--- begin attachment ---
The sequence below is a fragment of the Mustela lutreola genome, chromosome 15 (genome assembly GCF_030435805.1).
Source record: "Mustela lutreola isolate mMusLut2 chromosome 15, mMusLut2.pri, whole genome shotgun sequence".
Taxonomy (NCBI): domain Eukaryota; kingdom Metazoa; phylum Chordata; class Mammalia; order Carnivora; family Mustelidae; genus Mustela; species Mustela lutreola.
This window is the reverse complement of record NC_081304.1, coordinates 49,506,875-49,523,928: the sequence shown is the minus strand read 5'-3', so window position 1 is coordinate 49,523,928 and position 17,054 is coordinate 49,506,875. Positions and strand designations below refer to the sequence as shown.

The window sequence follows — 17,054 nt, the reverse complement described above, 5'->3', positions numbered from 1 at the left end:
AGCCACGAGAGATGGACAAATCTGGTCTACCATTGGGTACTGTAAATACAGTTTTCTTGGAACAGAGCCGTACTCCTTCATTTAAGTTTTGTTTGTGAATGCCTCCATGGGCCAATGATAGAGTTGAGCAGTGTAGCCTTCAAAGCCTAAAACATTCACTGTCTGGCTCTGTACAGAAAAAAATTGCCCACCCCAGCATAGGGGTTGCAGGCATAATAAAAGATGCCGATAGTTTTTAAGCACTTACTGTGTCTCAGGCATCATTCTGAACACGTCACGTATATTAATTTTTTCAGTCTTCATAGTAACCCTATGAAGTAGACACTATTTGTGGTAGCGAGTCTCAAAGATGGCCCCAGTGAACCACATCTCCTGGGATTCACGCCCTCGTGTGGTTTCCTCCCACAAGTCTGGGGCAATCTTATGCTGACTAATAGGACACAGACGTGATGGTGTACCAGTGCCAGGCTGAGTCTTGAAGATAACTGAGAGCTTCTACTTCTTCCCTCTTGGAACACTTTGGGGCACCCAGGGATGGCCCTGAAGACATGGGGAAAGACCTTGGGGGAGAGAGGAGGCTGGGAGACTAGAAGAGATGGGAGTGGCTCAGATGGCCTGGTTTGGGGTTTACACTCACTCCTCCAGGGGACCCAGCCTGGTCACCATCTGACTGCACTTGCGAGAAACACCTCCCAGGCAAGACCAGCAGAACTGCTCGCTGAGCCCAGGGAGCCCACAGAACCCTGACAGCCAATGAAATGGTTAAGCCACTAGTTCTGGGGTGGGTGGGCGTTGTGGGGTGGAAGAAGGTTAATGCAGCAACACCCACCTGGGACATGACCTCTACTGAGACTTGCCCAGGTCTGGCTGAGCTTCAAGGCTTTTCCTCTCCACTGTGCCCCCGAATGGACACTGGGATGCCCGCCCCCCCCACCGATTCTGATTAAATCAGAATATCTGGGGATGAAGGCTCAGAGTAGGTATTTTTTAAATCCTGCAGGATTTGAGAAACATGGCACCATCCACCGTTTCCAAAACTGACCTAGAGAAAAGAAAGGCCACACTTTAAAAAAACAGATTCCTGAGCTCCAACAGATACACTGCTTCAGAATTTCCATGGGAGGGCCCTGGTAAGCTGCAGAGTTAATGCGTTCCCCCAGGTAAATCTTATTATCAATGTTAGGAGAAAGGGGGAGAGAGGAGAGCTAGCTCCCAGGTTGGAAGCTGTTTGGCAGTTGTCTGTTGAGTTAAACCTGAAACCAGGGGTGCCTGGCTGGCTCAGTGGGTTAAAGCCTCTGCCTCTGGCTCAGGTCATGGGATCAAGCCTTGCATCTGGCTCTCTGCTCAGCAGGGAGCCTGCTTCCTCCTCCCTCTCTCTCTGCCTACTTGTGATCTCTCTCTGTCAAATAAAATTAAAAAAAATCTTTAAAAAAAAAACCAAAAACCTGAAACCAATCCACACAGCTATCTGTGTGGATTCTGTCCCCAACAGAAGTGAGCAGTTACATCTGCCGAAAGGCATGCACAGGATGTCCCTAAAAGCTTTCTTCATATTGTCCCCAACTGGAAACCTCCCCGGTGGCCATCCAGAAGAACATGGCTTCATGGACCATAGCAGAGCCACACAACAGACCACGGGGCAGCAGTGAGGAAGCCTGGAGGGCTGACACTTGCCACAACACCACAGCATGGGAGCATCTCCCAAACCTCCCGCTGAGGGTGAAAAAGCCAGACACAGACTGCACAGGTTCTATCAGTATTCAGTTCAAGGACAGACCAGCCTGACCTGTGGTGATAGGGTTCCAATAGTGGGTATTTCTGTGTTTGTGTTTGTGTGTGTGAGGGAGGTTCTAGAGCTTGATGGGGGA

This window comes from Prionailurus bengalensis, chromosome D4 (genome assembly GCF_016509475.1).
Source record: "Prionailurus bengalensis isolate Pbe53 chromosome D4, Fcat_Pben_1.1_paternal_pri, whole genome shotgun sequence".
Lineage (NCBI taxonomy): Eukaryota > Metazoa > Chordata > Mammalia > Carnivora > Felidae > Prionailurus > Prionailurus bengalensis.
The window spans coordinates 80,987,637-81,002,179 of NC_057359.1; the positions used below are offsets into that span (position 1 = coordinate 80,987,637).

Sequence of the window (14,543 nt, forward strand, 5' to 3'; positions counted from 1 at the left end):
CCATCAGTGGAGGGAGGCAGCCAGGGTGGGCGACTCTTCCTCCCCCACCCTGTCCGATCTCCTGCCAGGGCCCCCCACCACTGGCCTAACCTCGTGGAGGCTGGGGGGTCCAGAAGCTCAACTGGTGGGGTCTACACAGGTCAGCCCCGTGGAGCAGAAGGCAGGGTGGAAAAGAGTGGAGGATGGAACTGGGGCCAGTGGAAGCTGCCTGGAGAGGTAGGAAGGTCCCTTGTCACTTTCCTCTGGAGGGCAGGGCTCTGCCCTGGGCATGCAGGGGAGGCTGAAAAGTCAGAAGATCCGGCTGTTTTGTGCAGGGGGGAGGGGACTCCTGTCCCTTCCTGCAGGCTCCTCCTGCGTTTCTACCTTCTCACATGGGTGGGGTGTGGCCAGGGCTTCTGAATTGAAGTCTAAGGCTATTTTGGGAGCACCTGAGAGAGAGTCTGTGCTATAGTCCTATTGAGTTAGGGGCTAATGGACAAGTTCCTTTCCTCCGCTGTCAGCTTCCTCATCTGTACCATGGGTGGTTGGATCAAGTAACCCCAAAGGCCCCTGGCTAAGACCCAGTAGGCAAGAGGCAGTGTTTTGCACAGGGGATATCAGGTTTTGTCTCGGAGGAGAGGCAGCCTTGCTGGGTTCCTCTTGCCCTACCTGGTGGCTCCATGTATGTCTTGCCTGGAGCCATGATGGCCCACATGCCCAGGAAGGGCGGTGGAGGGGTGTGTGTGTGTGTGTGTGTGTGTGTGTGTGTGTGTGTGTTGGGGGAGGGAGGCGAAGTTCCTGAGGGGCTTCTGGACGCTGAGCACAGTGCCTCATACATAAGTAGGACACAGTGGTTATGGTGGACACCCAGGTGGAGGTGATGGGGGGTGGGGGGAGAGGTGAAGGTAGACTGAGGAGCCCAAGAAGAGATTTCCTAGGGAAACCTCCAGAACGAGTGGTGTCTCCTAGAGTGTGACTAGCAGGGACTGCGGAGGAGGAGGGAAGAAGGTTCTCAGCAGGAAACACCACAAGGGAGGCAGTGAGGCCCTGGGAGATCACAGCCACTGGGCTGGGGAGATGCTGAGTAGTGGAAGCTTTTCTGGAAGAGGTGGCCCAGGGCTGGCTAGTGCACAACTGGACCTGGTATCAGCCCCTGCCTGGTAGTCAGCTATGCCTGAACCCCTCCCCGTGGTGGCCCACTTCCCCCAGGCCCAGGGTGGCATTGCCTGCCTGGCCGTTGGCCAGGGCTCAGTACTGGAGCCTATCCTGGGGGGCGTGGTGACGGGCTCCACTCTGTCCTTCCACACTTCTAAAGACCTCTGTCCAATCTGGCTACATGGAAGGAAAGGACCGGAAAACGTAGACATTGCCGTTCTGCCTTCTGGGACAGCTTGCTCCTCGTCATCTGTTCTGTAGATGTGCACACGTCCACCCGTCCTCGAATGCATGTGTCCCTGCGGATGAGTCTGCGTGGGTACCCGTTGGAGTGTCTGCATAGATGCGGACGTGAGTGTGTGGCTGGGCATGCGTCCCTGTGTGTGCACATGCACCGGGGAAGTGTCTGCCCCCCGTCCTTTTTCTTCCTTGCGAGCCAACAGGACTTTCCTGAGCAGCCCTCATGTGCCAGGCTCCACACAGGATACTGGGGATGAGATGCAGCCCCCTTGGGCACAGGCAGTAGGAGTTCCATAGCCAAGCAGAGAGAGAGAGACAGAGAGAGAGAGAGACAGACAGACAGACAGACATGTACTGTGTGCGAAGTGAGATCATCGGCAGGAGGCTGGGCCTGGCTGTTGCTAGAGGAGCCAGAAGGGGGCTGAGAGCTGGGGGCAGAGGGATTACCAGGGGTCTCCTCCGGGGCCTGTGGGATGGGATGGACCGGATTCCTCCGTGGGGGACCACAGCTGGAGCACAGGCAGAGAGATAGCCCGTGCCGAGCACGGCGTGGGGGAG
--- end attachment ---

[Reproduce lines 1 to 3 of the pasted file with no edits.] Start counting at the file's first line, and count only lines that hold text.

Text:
The sequence below is a fragment of the Mustela lutreola genome, chromosome 15 (genome assembly GCF_030435805.1).
Source record: "Mustela lutreola isolate mMusLut2 chromosome 15, mMusLut2.pri, whole genome shotgun sequence".
Taxonomy (NCBI): domain Eukaryota; kingdom Metazoa; phylum Chordata; class Mammalia; order Carnivora; family Mustelidae; genus Mustela; species Mustela lutreola.